Basket meaning

băskĭt
Frequency:
(basketball) A circular hoop, from which a net is suspended, which is the goal through which the players try to throw the ball.

The point guard drove toward the basket.

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A group of related things, such as financial securities or products in a specific market.
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(sports) A usually circular or star-shaped structure at the base of a ski pole, used to prevent the pole from sinking too deeply into the snow.
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A usually open gondola suspended from a hot-air balloon.
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An item resembling such a container in shape or function.
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A container made of interwoven cane, rushes, strips of wood, etc. and often having a handle or handles.
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The amount that a basket will hold.
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Anything like a basket in shape or use.
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The structure hung from a balloon to carry personnel and equipment.
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A lightweight container, generally round, open at the top, and tapering toward the bottom.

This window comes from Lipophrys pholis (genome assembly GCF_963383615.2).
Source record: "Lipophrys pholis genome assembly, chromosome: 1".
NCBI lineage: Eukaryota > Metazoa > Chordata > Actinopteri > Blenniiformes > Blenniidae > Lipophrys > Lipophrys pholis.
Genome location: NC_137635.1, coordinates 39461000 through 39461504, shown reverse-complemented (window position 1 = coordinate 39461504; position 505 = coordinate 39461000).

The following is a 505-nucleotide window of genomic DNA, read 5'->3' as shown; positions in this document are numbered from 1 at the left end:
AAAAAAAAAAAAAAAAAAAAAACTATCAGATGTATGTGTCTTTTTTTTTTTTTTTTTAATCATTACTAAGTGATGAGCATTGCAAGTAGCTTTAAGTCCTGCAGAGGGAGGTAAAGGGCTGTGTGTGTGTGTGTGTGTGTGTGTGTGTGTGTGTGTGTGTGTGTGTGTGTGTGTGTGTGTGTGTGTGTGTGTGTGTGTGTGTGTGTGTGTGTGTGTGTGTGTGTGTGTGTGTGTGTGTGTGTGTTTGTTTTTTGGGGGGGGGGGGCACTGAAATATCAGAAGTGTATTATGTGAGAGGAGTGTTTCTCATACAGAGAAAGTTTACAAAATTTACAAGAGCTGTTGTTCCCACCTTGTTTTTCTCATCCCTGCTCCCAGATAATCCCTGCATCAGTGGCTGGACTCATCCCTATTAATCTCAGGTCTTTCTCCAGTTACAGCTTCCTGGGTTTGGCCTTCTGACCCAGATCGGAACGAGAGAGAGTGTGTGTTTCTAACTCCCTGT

A basket of fake fruit adorned the table.

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A wire or plastic container similar in shape to a basket, used for carrying articles for purchase in a shop.
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In an online shop, a notional place to store items before ordering them.
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(basketball) The act of putting the ball through the basket, thereby scoring points.

The last-second basket sealed the victory.

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The game of basketball.

Let's play some basket.

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A dance movement in some line dances, where men put their arms round the women's lower backs, and the women put their arms over the mens' shoulders, and the group (usually of four, any more is difficult) spins round, which should result in the women's feet leaving the ground.
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(UK, slang) Genitals.
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(archaic) A protection for the hand on a sword or a singlestick; a guard of a bladed weapon.
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(ballooning) Where the pilot and passengers are.
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(architecture) The bell or vase of the Corinthian capital.

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To place in a basket or in baskets.
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Origin of basket

  • Middle English from Anglo-Norman from Vulgar Latin baskauta of Celtic origin

    From American Heritage Dictionary of the English Language, 5th Edition

  • From Anglo-Norman bascat, from Latin bascauda (“kettle, table-vessel”) from Gaulish word of unknown earlier origin, possibly connected with fascis.

    From Wiktionary